I was reminiscing the other day about love letters. You know what I'm talking about....those letters you wrote to that cute girl who sat three seats in front of you in English class, who really didn't know who you were, but who was the object of your dreams. Maybe you never sent them. Maybe you only wrote the letters telling her all about how much you loved her, and never had the nerve to send them to her. Or maybe you did send a letter, and you never got a response, or she never indicated to you that she ever received it. And then there were the letters that you sent and she actually did reply, but not in the way you expected. Maybe she just wanted to be friends. She didn't like you in THAT way. Or maybe you were an item and wrote to each other regularly. Anyway, you know what I'm talking about, right? This is back before there was Twitter, or Facebook, or even email. The only way to communicate was to write a letter and mail it, or hand deliver it to her mailbox. Or maybe you passed a note to a friend and that friend passed it along to another friend until it ended up in her hands.
I wrote my share of letters. I never had the nerve to tell a girl how I really felt. It was the old introvertedness that always seems to get in the way. But I had no issues with writing a letter. And I could write! I would pour out my soul in a letter like nobody's business. I might not get a response, or the response I wanted, but I made no bones about the point of the letter. It was to let the object of my dreams know that I liked her. I liked her more than just a friend, and this was the best way to tell her. I wrote many of these kinds of letters. I remember writing them in Junior High, and I continued to write them all the way through my college years. There are probably more than a dozen such letters. I got a response less than half that. And, believe it or not, I did get positive responses. One young lady, let's call her Alice, lived down the street. I was crazy about her, but I had known her for years. We were adults now, and I decided to finally let her know how I felt about her. The timing was a little bit awkward, however. She had just gotten engaged. She responded to my letter pouring my heart out to her in unrequited love that she had felt the same way, but she couldn't understand why I never told her. Of course, it was too late now, since she was getting married and nothing was going to change that. I guess, in hindsight, the timing was pretty bad.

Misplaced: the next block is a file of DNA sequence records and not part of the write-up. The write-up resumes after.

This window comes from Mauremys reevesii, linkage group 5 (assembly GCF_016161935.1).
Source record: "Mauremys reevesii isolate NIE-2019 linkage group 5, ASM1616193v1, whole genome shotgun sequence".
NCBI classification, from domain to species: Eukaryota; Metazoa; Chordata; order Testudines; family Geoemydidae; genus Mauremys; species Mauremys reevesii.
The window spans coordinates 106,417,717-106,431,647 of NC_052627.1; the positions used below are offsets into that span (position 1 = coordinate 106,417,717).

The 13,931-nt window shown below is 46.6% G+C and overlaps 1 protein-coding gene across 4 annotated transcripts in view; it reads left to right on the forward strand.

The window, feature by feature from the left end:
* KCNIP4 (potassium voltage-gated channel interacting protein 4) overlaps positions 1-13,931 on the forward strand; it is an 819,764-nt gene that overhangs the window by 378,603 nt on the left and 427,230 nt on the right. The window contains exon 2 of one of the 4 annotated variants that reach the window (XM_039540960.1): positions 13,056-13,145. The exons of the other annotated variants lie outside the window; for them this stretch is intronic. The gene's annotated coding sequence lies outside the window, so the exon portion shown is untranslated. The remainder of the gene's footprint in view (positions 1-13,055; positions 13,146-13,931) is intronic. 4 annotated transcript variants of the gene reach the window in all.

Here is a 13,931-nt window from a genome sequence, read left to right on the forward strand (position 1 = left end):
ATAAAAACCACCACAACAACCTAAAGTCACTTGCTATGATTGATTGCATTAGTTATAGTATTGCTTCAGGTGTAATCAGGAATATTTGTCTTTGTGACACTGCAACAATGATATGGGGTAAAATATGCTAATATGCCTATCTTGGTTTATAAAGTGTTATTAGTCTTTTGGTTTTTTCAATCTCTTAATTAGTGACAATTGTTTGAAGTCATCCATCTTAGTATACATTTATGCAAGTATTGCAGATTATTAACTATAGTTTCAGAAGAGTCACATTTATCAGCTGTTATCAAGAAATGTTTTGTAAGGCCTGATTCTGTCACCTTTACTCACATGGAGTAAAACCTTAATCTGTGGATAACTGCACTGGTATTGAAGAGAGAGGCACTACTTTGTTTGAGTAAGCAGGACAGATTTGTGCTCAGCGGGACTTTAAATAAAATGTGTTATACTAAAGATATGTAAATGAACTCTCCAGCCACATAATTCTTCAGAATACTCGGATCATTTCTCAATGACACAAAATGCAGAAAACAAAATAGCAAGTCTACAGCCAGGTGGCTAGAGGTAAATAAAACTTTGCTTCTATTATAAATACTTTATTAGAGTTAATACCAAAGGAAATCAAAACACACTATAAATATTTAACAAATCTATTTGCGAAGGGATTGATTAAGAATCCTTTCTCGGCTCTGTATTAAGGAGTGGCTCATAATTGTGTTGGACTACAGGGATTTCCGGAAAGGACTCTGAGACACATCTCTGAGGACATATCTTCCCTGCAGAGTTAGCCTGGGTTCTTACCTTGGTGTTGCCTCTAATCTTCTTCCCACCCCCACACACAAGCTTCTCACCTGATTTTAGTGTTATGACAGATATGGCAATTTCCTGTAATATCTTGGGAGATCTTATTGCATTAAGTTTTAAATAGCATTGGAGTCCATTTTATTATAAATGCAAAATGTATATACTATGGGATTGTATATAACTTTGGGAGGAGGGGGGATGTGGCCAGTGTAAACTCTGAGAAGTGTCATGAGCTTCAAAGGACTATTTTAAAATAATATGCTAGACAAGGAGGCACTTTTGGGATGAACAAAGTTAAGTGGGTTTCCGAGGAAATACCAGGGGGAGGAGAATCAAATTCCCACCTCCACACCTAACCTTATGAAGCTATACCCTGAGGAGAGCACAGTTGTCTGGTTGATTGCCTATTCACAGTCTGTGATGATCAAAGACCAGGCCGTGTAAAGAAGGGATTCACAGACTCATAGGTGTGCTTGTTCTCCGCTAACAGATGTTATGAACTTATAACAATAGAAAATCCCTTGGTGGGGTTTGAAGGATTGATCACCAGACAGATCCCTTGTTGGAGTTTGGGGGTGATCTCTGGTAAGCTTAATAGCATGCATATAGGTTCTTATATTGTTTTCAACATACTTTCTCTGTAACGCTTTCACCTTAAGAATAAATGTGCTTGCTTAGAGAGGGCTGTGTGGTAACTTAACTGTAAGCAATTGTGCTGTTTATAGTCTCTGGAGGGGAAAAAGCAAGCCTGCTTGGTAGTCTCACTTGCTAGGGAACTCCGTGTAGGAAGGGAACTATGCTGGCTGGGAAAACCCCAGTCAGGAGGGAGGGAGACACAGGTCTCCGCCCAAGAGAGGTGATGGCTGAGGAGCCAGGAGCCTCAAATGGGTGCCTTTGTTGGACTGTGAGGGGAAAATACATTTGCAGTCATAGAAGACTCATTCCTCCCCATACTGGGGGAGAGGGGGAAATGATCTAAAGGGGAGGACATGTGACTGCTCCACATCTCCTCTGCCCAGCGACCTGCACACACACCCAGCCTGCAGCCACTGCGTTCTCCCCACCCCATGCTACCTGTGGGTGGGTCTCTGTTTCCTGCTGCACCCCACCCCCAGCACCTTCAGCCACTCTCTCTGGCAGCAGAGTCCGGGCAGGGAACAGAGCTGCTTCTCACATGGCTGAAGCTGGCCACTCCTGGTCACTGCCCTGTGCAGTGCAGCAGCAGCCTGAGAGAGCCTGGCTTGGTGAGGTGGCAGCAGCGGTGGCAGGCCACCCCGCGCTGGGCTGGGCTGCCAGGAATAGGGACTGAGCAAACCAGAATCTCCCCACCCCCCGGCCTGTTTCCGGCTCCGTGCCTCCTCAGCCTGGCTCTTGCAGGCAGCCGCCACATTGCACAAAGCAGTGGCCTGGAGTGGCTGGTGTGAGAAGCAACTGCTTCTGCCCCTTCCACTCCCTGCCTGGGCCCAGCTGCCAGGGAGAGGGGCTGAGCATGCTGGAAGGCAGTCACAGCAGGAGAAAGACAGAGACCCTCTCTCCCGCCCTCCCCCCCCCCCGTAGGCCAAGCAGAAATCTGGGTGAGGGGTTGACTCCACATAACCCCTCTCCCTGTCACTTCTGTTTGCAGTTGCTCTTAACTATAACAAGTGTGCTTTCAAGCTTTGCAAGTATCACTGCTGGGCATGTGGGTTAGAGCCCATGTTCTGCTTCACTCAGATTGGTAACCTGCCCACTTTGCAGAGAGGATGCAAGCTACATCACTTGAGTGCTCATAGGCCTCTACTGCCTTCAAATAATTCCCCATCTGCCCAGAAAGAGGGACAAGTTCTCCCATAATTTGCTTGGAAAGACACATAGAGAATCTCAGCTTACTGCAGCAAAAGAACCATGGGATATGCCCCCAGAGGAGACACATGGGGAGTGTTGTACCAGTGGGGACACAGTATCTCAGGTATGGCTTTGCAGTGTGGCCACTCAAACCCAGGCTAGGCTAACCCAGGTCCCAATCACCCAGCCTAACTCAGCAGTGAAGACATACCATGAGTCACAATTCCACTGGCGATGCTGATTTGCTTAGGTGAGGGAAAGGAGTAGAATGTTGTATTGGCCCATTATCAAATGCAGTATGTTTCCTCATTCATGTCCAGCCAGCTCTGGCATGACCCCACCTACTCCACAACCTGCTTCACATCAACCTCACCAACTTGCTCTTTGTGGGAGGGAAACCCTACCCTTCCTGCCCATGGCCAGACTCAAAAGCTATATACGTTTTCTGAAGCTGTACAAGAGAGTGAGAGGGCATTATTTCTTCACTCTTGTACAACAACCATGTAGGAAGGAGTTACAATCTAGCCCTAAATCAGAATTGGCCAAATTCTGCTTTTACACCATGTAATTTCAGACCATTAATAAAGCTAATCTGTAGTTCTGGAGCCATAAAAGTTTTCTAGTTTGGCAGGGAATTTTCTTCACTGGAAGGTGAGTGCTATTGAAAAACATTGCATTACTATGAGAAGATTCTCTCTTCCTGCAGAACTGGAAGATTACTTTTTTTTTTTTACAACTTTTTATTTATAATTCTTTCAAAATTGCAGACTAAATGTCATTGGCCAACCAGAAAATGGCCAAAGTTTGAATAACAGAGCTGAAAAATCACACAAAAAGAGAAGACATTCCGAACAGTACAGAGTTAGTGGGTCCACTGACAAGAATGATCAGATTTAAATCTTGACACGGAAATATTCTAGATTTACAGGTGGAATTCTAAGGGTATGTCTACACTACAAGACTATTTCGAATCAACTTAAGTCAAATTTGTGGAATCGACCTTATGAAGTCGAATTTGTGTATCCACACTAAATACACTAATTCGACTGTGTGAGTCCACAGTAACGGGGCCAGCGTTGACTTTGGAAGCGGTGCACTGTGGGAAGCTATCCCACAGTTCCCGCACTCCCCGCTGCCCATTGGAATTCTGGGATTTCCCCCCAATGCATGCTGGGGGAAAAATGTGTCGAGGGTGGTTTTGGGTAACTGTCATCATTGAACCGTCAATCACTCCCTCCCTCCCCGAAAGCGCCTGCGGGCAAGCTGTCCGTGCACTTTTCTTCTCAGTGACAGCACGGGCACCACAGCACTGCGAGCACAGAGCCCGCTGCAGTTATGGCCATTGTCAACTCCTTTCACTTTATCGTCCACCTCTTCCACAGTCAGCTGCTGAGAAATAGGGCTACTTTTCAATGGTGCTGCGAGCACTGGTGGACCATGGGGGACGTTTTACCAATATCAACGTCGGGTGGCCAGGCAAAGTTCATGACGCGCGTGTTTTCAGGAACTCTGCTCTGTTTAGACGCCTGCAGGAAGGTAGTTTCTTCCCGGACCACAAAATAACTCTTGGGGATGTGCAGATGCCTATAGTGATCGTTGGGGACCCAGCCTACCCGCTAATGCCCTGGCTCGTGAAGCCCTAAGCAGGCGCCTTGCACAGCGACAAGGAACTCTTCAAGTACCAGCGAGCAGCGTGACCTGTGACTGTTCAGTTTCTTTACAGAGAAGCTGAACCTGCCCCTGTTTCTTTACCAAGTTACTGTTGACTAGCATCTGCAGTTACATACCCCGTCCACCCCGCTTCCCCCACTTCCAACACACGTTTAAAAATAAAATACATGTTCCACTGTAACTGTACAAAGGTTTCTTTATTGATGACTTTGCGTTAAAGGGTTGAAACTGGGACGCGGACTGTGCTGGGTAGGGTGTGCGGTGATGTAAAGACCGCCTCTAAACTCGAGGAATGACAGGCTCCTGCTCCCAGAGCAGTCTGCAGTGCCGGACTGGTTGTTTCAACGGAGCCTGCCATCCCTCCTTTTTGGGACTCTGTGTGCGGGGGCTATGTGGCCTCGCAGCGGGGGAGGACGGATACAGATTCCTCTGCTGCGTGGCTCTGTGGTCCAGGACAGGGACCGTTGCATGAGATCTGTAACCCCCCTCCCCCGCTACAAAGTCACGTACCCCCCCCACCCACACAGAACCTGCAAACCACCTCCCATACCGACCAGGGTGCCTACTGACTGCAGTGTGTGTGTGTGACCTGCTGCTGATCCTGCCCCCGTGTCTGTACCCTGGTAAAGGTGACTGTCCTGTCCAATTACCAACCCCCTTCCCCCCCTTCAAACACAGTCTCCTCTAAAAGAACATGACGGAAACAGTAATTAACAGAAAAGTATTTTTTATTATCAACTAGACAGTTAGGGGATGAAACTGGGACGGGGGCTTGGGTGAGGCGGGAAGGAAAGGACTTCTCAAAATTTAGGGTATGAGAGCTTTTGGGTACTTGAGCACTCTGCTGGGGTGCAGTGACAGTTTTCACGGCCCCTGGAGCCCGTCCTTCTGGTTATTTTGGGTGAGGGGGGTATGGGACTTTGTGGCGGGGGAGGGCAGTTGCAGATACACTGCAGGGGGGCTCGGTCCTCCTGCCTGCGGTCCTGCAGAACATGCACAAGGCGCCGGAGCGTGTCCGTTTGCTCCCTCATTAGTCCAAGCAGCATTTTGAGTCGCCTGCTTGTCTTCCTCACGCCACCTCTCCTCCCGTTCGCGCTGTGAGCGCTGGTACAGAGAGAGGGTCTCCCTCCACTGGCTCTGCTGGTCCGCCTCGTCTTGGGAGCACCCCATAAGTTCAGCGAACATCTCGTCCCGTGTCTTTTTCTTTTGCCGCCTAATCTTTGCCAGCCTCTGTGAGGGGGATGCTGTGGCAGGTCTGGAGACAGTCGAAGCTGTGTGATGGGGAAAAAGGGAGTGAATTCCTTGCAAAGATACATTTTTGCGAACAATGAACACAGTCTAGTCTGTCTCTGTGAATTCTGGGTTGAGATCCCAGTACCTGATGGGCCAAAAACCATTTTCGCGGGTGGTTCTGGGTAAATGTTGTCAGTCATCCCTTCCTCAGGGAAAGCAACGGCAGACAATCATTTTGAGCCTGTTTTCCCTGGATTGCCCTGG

Another young lady, who I dated for just a short while when we were in high school, was still a good friend into our young adult years. I still carried a torch for her, and decided to tell her... in a letter, of course. And I got a nice response letting me down easily. She, too, was engaged, and there just was no chance of us getting together. Ironically, she ended up breaking up with the guy within about six months, but she neglected to let me know that. She found someone else shortly after that, and is now happily married with two grown kids. Again, my timing was impeccable.
There was another young lady who I was crazy about, even though she was a bit younger than me, Kelly. She went off to college, and we stayed in touch. I finally told her how I felt in a letter, and she wrote back saying she felt the same way, but she was dating a guy at the time and it was serious. I quickly backtracked and said that she should stay with the guy she was with. A few months later, she was pregnant with the guys baby, they had broken up, and she had dropped out of school and moved back to her parent's place. I didn't find this out until several years later. I happened to visit her church (I knew a lot of people there from my time working as a youth counselor) and bumped into her sister, who told me all about what Kelly had been up to in the years since our last contact. Her sister told me I should call her. Well, I never could get up the nerve to call. I have no idea if there ever could've been anything more to our relationship.
I'd like to think that God is endorsing these letter writing campaigns, though I know he certainly wouldn't endorse me breaking up a potential marriage for purely selfish reasons, which is what many of these letters were. Why did I write them? I think I figured that this was the best way to get my point across without the shame of a face to face meeting that might not go well. I guess I'll never know whether the letters I wrote were kept or actually had any impact on the young ladies who received them. I'm guessing they did not. They were more likely just the babbling words of a desperate guy looking for one last chance at the girl before she walks down the aisle. And nothing good could come of that.
I sure am glad that we now have emails.
Have a great evening, everyone!